OPEI expands misfueling campaign that warns against E15

By Erin Voegele | February 25, 2014

The Outdoor Power Equipment Institute has announced an expansion of its Look Before You Pump campaign, an initiative that the group calls an educational campaign designed to warn against misfueling of outdoor power and small engine equipment. The ethanol industry, however, has criticized the campaign for singling out E15.

On Feb. 20, the OPEI announced that Lowe’s and Walmart have signed on to support the program through in-store signage and circulars, while True Value Hardware will highlight the program on the back cover of its spring oudoor power catalog. Scripps Networks Interactive DIY Network is also supporting the program through social media promotion, custom research and in-show messaging.

The Look Before You Pump campaign was originally launched in October 2013. According to OPEI, the campaign “cautions consumes that it is harmful and illegal to use higher than 10 percent ethanol gas in any outdoor power equipment, such as mowers, chain saws, snow throwers, UTVs, generators and other small engine products.” The campaign includes radio and video public service announcements, fact sheets, in-store displays, labeling and product hang-tags. The campaign materials featured a red warming hand indicating that that the equipment can be fueled by E10 blends, but not by E15, E30 and E85.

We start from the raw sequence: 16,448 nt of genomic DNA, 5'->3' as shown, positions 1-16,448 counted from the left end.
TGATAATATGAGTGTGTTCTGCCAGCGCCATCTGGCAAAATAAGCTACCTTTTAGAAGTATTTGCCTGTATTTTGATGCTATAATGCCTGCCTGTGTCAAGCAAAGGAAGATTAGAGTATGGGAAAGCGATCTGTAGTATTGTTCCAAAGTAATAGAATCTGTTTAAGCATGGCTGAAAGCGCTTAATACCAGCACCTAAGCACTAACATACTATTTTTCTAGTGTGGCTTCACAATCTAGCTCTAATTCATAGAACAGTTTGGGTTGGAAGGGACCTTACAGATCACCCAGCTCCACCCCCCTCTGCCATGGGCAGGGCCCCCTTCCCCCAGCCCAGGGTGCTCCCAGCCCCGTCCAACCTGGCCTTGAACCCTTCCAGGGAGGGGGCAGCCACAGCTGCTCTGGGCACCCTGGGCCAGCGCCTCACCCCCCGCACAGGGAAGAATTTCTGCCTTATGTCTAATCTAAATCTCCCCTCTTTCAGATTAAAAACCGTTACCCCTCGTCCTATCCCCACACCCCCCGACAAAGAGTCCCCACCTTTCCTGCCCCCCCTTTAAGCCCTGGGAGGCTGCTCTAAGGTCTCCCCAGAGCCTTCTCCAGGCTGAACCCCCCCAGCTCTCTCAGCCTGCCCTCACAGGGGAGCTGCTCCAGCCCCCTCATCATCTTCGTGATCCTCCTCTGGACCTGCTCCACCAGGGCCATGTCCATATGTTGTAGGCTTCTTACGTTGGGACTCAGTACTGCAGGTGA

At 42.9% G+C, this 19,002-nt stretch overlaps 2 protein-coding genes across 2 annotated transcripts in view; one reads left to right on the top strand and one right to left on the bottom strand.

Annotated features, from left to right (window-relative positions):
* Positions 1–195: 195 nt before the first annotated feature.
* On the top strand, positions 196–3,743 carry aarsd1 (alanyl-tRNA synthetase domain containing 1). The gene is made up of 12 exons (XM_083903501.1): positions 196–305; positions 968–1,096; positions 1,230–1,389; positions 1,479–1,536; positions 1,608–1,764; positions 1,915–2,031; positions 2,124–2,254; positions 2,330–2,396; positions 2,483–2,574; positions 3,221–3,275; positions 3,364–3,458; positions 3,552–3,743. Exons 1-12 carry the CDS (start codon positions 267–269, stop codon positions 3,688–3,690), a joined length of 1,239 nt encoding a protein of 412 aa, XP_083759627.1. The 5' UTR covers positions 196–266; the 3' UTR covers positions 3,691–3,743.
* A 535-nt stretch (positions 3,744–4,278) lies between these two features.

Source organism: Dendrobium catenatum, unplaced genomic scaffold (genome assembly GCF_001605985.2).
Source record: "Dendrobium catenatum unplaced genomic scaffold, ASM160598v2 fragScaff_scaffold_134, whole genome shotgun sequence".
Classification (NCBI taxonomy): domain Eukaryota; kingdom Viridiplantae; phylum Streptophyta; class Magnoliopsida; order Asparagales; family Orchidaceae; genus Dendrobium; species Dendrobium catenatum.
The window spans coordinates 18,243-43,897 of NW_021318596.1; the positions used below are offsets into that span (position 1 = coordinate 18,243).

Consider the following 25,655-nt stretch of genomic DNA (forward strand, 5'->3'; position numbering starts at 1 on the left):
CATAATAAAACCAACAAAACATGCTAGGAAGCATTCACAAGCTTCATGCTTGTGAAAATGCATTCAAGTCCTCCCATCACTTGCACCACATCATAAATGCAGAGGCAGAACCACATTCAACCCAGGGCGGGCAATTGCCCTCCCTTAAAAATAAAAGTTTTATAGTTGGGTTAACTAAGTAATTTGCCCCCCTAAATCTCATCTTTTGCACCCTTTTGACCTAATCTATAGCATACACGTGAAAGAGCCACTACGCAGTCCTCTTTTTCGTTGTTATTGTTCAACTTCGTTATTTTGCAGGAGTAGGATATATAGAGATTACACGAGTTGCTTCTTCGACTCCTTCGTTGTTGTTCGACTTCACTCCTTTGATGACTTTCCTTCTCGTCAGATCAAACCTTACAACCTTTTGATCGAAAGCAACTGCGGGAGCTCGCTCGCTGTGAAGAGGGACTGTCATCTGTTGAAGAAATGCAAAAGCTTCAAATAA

Robert White, director of market development at the Renewable Fuels Association, criticized the campaign for singling out E15 even though several other fuels present the opportunity for misfueling.  “OPEI claims that their campaign is about education for small engine owners to help them avoid using the wrong fuel, but if you explore the materials of this campaign, it is solely focused on E15. E15 is just one of the fuels that would cause issues with small engines, and it is the one with the least potential for problems,” White said. “E15 is available at less than one half of one percent of all stations while other non-approved fuels blanket many parts of the country. Furthermore, E15 is the ONLY non-approved fuel that has a warning label telling small engine owners to not use it. We wish that OPEI would adjust their efforts to truly educational, and make sure the owners of small engines do indeed use the proper fuel. We have offered to work with them, and did again recently, to no avail.” 

Retail stations offering E15 are already required comply with U.S. EPA misfueling mitigation measures. These retailers must place a labels on E15 dispensers indicated that E15 is for use only in model year 2001 and newer vehicles. The label also states, “Don’t use in other vehicles, boats or gasoline-powered equipment. It may cause damage and is prohibited by law.” According to information published by the EPA, there is also a requirement that product transfer documents accompany all transfers of fuels for E15 use and that all parties involved in the manufacture of E15 must participate in a survey of compliance at fuel retail dispensing facilities to ensure proper labeling of dispensers. Parties that wish to offer the fuel blend use also submit a plan to EPA for approval.